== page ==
Cardiologists file whistleblower lawsuit against Texas hospital over illegal patient referral program

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by Jay Pate

Drs. Dakshesh Parikh, Harish Chandna, and Ajay Gaalla are cardiologists who formerly practiced at Citizens Medical Center, a county-owned hospital in Victoria, Texas. They have filed a whistleblower lawsuit under the False Claims Act against Citizens, the hospital’s administrator, David Brown, and a cardiologist employed by the hospital, Dr. William Campbell, Jr. The lawsuit alleges numerous False Claims Act violations concerning improper incentives for patient referrals.

The False Claims Act permits a private person to bring a lawsuit on the government’s behalf against a person who has presented a false claim for payment from the United States. The person who initiates such a suit is called a “relator.” Such a claim can be asserted against anyone who “knowingly presents, or causes to be presented, a false or fraudulent claim for payment or approval,” or “knowingly makes, uses, or causes to be made or used, a false record or statement material to a false or fraudulent claim.”

The lawsuit alleges that the hospital, at Brown’s direction, paid bonuses to emergency room physicians in exchange for the referral of Medicare and Medicaid patients to the hospital’s chest pain center. The suit alleges that Brown offered, and Campbell accepted, an above-market guaranteed salary and discounted office space rental in exchange for Medicare and Medicaid patient referrals to the hospital. The suit also alleges that Brown implemented a bonus system wherein gastroenterologists who participated in the hospital’s colonoscopy screening program received bonus compensation for referring patients to the hospital.

The relators allege that Brown and Campbell knew that these quid pro quo arrangements violated the Anti-kickback Statute, federal health care programs, 42 U.S.C. § 1320a–7b, and the Stark Law, 42 U.S.C. § 1395nn, which prohibits submitting claims to federal health care programs if the services were furnished pursuant to referrals from physicians with whom the servicing entity has a financial relationship. Accordingly, the relators assert the False Claims Act was violated when Brown and Campbell submitted claims to the government for payment from Medicare and Medicaid for these services in violation of the FCA because such claims were knowingly falsely certified to be in compliance with healthcare laws and regulations.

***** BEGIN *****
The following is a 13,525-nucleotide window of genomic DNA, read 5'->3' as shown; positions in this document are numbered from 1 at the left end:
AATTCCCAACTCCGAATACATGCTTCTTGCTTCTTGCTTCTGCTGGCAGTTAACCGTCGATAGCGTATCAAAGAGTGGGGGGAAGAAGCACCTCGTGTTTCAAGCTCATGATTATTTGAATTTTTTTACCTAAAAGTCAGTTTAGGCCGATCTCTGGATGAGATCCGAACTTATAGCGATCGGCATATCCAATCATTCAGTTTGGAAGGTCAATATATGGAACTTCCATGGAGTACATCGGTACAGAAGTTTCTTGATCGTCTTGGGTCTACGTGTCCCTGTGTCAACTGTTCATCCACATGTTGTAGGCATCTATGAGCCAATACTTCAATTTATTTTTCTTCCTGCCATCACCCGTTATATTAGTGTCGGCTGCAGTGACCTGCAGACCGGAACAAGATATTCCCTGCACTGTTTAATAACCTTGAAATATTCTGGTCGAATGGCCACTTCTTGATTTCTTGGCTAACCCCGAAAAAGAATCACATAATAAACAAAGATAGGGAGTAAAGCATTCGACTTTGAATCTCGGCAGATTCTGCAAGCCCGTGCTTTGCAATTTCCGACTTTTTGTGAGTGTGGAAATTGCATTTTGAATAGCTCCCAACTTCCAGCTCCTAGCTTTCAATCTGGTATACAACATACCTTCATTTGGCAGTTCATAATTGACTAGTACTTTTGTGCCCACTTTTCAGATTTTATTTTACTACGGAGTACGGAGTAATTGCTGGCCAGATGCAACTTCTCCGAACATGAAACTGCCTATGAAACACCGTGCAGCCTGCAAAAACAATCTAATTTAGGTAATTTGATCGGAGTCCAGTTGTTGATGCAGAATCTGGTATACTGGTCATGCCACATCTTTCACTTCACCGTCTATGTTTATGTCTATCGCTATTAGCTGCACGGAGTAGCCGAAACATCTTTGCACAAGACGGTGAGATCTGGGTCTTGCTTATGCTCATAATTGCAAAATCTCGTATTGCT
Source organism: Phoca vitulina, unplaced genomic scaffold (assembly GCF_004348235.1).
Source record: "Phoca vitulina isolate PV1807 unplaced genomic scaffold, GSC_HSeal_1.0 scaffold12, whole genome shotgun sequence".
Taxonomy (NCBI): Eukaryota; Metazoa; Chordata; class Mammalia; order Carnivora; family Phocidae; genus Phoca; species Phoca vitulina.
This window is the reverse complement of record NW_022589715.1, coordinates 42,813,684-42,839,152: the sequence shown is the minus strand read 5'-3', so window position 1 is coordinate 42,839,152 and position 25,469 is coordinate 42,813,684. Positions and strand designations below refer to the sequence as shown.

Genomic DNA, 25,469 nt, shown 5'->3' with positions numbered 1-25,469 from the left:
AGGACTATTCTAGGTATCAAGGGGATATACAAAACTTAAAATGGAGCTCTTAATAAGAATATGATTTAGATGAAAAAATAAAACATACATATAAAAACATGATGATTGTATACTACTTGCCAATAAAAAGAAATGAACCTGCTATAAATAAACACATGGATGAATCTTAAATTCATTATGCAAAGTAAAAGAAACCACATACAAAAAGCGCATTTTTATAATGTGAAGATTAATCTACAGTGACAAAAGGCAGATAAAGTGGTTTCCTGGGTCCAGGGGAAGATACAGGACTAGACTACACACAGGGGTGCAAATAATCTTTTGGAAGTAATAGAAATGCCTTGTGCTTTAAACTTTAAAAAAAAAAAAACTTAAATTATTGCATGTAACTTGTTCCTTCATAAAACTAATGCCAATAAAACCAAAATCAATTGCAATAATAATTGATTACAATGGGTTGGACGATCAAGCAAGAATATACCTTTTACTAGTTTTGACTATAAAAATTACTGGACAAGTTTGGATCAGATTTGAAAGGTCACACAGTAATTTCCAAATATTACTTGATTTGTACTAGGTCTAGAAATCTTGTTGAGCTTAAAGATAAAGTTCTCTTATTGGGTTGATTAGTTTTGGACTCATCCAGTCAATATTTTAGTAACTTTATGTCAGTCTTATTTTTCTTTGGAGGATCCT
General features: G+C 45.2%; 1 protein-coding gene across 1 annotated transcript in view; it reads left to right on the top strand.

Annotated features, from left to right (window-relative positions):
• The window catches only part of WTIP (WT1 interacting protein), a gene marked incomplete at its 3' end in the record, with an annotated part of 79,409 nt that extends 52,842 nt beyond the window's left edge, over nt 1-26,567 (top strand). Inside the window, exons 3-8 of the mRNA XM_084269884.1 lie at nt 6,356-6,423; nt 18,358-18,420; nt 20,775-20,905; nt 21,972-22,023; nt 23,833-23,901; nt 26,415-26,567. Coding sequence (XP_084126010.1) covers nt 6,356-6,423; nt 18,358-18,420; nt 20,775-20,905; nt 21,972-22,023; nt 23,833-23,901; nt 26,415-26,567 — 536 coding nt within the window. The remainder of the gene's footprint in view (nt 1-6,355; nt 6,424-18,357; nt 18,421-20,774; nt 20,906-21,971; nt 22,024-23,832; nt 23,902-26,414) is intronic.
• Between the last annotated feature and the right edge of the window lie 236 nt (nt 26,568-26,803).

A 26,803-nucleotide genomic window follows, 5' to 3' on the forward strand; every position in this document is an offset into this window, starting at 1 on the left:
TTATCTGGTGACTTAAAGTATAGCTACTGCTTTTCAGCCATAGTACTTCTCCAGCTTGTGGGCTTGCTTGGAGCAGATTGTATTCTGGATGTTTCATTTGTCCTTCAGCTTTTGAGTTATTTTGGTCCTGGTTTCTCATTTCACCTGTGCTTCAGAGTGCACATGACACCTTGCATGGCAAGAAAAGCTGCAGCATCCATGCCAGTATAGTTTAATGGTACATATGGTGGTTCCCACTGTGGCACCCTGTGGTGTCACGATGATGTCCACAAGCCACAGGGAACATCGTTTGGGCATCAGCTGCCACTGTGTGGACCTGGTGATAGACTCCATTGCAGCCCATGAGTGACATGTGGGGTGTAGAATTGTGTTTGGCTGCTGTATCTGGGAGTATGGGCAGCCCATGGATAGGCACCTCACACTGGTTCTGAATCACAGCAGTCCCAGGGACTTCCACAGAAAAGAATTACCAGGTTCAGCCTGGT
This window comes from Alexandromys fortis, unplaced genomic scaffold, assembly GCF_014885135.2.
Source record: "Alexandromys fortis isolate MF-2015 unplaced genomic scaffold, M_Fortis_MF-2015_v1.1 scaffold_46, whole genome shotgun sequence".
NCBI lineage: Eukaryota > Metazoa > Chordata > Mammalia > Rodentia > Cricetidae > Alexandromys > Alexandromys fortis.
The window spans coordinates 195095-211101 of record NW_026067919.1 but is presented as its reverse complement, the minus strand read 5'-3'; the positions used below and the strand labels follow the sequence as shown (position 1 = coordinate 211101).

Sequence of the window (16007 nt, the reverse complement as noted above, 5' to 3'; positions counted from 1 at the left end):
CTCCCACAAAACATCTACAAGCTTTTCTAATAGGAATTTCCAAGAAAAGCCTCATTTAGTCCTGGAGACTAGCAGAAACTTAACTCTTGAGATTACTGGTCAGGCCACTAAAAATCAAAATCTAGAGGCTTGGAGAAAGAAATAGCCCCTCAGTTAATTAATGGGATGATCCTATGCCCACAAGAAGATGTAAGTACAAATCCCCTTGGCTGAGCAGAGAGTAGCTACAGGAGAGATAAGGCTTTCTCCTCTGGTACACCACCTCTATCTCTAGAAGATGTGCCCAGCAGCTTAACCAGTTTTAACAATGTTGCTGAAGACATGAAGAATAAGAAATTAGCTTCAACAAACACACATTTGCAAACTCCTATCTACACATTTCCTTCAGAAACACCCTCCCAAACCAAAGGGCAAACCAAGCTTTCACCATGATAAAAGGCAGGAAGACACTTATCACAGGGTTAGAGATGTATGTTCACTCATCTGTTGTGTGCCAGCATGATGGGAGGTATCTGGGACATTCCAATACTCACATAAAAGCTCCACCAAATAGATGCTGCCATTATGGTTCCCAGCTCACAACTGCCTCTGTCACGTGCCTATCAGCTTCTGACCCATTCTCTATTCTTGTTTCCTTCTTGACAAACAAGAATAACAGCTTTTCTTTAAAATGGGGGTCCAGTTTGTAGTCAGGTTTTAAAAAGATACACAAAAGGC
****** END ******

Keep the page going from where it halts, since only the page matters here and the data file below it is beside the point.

Brown and Campbell, as employees of a county-owned hospital, moved to dismiss the complaint based upon “qualified immunity” that is available to government employees. The district court denied the motion, finding qualified immunity categorically unavailable against False Claims Act claims. Brown and Campbell appealled.

On appeal, the Fifth Circuit found it unnecessary to determine whether qualified immunity was categorically unavailable as defense to False Claims Act actions. U.S. ex rel. Parikh v. Brown, No. 13-41088 (5th Cir. August 11, 2014). The court of appeals affirmed the district court by concluding that, assuming that qualified immunity is an available defense, Brown and Campbell are not entitled to qualified immunity against the claims asserted. Id.

To overcome a government official’s qualified immunity, the plaintiff must plead facts showing that the official violated a statutory or constitutional right and that the defendants’ actions were objectively unreasonable in light of the law that was clearly established at the time of the actions complained of.